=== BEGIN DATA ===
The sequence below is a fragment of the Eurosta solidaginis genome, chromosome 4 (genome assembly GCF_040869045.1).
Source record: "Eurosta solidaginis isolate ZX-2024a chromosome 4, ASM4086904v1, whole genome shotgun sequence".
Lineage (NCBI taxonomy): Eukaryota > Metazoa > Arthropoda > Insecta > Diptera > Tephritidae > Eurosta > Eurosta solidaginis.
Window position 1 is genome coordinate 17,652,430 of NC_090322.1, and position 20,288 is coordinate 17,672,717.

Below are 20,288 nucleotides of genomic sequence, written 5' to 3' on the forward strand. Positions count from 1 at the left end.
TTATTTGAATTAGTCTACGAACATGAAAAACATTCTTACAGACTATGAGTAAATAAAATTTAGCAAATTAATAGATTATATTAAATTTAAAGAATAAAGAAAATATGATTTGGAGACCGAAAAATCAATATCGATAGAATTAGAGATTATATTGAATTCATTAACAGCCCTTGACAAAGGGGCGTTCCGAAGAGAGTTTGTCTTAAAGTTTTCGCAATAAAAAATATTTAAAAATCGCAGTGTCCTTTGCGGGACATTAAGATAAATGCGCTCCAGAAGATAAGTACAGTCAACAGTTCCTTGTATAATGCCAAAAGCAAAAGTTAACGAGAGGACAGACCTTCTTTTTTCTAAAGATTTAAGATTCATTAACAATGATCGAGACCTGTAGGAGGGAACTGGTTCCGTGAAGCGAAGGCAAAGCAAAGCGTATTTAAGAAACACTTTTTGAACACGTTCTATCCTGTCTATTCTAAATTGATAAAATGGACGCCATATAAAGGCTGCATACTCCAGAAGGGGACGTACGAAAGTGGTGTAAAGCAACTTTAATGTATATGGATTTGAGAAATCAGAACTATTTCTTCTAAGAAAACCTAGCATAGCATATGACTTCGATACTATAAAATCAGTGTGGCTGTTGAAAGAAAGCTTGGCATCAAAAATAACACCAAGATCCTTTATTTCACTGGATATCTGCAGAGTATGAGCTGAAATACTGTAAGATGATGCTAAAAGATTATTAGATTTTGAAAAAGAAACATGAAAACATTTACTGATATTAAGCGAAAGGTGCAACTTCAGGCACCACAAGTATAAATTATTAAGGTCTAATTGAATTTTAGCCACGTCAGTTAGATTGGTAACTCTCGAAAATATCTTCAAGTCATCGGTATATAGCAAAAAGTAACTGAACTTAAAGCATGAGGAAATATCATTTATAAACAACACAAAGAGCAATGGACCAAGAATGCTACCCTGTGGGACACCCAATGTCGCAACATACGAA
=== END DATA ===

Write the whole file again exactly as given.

The sequence below is a fragment of the Eurosta solidaginis genome, chromosome 4 (genome assembly GCF_040869045.1).
Source record: "Eurosta solidaginis isolate ZX-2024a chromosome 4, ASM4086904v1, whole genome shotgun sequence".
Lineage (NCBI taxonomy): Eukaryota > Metazoa > Arthropoda > Insecta > Diptera > Tephritidae > Eurosta > Eurosta solidaginis.
Window position 1 is genome coordinate 17,652,430 of NC_090322.1, and position 20,288 is coordinate 17,672,717.

Below are 20,288 nucleotides of genomic sequence, written 5' to 3' on the forward strand. Positions count from 1 at the left end.
TTATTTGAATTAGTCTACGAACATGAAAAACATTCTTACAGACTATGAGTAAATAAAATTTAGCAAATTAATAGATTATATTAAATTTAAAGAATAAAGAAAATATGATTTGGAGACCGAAAAATCAATATCGATAGAATTAGAGATTATATTGAATTCATTAACAGCCCTTGACAAAGGGGCGTTCCGAAGAGAGTTTGTCTTAAAGTTTTCGCAATAAAAAATATTTAAAAATCGCAGTGTCCTTTGCGGGACATTAAGATAAATGCGCTCCAGAAGATAAGTACAGTCAACAGTTCCTTGTATAATGCCAAAAGCAAAAGTTAACGAGAGGACAGACCTTCTTTTTTCTAAAGATTTAAGATTCATTAACAATGATCGAGACCTGTAGGAGGGAACTGGTTCCGTGAAGCGAAGGCAAAGCAAAGCGTATTTAAGAAACACTTTTTGAACACGTTCTATCCTGTCTATTCTAAATTGATAAAATGGACGCCATATAAAGGCTGCATACTCCAGAAGGGGACGTACGAAAGTGGTGTAAAGCAACTTTAATGTATATGGATTTGAGAAATCAGAACTATTTCTTCTAAGAAAACCTAGCATAGCATATGACTTCGATACTATAAAATCAGTGTGGCTGTTGAAAGAAAGCTTGGCATCAAAAATAACACCAAGATCCTTTATTTCACTGGATATCTGCAGAGTATGAGCTGAAATACTGTAAGATGATGCTAAAAGATTATTAGATTTTGAAAAAGAAACATGAAAACATTTACTGATATTAAGCGAAAGGTGCAACTTCAGGCACCACAAGTATAAATTATTAAGGTCTAATTGAATTTTAGCCACGTCAGTTAGATTGGTAACTCTCGAAAATATCTTCAAGTCATCGGTATATAGCAAAAAGTAACTGAACTTAAAGCATGAGGAAATATCATTTATAAACAACACAAAGAGCAATGGACCAAGAATGCTACCCTGTGGGACACCCAATGTCGCAACATACGAA